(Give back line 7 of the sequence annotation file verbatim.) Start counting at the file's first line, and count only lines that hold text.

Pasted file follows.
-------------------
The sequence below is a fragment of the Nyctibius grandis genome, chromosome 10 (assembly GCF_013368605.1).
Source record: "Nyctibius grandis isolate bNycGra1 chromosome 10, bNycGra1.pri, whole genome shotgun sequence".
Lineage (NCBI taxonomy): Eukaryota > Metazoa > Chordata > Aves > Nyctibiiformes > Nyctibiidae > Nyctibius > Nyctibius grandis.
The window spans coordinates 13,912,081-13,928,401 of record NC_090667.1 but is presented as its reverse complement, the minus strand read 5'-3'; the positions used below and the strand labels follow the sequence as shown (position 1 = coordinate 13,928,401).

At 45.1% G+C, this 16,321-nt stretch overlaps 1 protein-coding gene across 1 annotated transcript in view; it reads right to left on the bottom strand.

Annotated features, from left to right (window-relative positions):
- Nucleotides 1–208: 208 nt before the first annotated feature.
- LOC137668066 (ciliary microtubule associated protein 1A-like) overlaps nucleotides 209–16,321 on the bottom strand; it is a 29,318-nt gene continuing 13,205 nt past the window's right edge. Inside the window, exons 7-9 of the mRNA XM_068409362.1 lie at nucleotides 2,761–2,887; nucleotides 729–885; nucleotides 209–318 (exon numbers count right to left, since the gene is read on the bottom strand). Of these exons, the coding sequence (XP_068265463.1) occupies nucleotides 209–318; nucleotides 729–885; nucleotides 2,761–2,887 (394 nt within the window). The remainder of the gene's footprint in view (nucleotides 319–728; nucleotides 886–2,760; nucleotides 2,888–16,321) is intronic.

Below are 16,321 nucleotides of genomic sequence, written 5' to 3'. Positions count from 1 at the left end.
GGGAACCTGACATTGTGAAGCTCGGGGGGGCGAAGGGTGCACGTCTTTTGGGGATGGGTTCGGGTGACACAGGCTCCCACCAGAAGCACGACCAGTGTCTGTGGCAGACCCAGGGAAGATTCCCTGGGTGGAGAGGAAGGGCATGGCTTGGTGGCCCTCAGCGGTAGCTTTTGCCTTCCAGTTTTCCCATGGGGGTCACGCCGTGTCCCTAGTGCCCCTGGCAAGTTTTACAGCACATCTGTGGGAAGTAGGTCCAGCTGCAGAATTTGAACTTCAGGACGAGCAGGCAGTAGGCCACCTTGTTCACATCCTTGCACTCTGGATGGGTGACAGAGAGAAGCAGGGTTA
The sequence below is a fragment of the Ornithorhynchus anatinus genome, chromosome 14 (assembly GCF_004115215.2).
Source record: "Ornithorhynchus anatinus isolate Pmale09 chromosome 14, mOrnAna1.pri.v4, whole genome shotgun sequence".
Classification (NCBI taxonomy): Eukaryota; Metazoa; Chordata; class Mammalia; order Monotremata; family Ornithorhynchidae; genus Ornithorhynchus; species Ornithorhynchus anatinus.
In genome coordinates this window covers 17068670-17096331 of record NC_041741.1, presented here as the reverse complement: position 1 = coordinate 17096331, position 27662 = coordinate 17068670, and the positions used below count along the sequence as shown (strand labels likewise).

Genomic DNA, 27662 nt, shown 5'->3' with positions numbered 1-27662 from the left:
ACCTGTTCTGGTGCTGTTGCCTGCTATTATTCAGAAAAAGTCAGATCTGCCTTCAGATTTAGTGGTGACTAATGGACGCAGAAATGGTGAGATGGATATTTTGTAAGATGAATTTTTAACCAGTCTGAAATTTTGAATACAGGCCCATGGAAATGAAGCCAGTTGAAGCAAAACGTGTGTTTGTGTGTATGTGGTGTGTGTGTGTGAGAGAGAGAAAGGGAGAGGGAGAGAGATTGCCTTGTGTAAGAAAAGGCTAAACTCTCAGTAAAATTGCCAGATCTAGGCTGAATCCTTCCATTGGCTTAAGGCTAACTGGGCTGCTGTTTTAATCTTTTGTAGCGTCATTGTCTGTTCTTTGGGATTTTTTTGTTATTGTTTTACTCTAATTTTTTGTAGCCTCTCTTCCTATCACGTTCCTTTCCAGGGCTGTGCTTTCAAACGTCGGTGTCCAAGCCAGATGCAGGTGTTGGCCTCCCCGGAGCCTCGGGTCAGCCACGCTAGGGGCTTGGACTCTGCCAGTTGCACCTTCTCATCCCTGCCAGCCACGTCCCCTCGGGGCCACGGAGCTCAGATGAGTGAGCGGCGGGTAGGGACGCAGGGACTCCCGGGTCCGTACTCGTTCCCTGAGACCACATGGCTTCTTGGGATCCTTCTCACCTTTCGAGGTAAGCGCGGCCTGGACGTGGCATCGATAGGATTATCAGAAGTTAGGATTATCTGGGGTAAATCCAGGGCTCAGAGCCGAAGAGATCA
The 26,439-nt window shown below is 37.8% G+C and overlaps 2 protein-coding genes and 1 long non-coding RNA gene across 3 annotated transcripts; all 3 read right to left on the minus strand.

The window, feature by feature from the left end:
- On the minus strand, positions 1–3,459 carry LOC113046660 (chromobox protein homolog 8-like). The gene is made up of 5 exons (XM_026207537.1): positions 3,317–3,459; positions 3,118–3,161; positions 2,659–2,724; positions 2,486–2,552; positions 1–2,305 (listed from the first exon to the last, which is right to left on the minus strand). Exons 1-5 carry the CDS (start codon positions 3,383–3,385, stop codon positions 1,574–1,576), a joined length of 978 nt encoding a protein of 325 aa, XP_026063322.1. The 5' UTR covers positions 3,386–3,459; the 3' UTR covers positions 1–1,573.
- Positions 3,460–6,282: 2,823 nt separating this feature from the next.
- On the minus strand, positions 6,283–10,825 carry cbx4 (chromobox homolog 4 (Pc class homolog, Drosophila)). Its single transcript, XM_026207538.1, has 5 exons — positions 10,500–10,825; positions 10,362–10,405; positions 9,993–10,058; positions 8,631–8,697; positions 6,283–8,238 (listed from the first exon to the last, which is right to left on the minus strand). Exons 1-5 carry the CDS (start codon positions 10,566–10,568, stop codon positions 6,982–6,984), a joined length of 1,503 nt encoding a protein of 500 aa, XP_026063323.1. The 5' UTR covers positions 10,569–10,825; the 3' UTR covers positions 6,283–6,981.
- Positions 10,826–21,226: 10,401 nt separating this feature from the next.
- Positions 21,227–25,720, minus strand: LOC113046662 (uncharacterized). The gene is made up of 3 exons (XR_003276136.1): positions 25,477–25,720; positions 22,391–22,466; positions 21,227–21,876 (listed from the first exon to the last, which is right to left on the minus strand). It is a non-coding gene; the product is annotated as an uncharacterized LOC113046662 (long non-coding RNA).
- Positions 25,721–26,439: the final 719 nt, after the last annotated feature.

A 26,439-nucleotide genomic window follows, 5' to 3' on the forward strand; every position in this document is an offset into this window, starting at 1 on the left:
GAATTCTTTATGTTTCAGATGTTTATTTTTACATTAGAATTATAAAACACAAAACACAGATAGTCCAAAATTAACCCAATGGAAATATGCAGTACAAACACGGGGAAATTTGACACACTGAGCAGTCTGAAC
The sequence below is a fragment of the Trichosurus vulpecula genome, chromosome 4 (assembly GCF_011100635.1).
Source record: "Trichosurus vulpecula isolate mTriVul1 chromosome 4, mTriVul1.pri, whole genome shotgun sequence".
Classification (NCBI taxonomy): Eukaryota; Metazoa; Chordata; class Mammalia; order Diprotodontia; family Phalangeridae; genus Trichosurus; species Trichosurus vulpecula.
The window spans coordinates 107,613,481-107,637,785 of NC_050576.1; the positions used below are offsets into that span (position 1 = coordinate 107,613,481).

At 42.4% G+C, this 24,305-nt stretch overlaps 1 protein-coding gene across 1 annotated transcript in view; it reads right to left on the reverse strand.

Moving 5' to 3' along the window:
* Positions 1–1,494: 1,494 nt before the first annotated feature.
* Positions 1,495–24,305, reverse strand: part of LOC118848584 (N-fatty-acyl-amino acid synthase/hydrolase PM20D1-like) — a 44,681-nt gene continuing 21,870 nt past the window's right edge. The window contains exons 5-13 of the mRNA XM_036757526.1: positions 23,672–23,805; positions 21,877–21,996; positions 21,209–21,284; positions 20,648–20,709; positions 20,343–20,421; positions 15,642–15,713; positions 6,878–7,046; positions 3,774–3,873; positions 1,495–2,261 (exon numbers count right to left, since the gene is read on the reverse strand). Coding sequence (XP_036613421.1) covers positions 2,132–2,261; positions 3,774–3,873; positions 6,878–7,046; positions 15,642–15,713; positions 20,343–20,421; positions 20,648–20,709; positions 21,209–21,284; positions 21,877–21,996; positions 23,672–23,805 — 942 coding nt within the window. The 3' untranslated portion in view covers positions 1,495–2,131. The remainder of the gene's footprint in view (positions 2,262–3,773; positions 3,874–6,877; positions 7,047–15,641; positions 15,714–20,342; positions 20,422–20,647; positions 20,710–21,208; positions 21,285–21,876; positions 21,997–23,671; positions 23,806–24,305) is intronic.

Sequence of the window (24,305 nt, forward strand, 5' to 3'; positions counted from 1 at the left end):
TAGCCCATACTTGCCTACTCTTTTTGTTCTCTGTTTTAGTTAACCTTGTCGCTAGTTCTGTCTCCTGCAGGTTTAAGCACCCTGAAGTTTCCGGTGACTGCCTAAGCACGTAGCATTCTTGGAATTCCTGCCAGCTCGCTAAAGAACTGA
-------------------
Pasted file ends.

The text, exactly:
- Nucleotides 1–208: 208 nt before the first annotated feature.